Consistency in the reporting of sensitive behaviors by adolescent american indian women: A comparison of interviewing methods

Britta Mullany*, Allison Barlow, Nicole Neault, Trudy Billy, Ranelda Hastings, Valerie Coho-Mescal, Sherilyn Lorenzo, John T. Walkup

*Corresponding author for this work

Research output: Contribution to journalArticlepeer-review

18 Scopus citations

Abstract

Computer-assisted interviewing techniques have increasingly been used in program and research settings to improve data collection quality and efficiency. Little is known, however, regarding the use of such techniques with American Indian (AI) adolescents in collecting sensitive information. This brief compares the consistency of AI adolescent mothers' reporting of sensitive sexual and drug use behaviors gathered through three distinct interviewing techniques: computer-assisted (ACASI), selfadministered questionnaire (SAQ), and face-to-face interview (FTFI). Endorsement of drug use and reporting of sexual activity was highest for ACASI, followed by SAQ, and was significantly lower for FTFI. Relatively strong agreement was measured between ACASI and SAQ, and relatively poor agreement was measured between the ACASI and FTFI. Findings support the use of computer-assisted interviewing techniques with AI adolescents, and implications for future research are discussed.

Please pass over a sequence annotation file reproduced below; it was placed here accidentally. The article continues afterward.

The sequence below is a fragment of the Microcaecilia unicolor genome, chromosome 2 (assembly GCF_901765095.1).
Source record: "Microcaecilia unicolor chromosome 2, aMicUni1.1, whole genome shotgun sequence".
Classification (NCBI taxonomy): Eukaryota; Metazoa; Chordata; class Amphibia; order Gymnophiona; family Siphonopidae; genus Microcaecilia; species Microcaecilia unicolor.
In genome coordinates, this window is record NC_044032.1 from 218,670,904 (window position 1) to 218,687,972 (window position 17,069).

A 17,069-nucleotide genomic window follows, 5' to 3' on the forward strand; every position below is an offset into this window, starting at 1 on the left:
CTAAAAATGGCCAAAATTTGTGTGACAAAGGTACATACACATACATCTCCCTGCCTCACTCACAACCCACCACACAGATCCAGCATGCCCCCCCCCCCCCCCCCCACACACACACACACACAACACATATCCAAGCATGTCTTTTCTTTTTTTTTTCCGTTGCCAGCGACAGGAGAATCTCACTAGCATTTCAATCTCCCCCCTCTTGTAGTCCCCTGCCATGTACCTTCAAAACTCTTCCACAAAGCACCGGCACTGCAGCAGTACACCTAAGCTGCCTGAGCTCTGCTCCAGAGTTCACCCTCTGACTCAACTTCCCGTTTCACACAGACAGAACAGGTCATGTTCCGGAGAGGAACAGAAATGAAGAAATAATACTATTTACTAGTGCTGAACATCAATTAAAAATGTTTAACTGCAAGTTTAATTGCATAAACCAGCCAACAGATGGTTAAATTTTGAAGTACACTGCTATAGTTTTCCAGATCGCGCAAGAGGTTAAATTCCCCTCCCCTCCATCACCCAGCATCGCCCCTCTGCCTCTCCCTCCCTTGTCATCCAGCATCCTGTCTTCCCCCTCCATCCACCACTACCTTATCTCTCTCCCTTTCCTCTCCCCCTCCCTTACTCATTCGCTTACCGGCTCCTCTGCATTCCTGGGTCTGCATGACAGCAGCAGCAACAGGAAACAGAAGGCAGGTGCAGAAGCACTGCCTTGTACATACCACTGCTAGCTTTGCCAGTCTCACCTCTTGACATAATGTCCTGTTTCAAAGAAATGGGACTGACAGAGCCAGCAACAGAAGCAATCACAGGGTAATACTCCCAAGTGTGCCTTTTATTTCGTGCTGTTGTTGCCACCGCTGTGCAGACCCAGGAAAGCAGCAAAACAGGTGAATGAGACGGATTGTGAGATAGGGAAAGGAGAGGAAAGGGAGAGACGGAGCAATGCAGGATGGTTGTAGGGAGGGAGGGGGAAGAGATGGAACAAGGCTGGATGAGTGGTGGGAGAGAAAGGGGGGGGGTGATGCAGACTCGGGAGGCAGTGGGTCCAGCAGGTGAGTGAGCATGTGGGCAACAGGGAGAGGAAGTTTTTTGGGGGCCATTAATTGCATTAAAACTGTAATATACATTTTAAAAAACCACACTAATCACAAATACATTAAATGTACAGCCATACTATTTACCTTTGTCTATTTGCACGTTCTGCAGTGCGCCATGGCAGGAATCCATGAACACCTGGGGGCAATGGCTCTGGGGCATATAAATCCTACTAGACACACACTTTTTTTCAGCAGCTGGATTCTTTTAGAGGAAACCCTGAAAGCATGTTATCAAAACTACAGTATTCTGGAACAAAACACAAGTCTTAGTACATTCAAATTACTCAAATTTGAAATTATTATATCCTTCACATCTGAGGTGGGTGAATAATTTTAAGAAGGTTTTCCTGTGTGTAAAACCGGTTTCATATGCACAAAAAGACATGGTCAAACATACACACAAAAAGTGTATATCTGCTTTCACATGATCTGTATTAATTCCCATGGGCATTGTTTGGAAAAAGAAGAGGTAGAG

Original languageEnglish (US)
Pages (from-to)42-51
Number of pages10
JournalAmerican Indian and Alaska Native Mental Health Research
Volume20
Issue number2
DOIs
StatePublished - 2013

ASJC Scopus subject areas

  • Education
  • Anthropology
  • History
  • Psychology(all)
  • Psychiatry and Mental health

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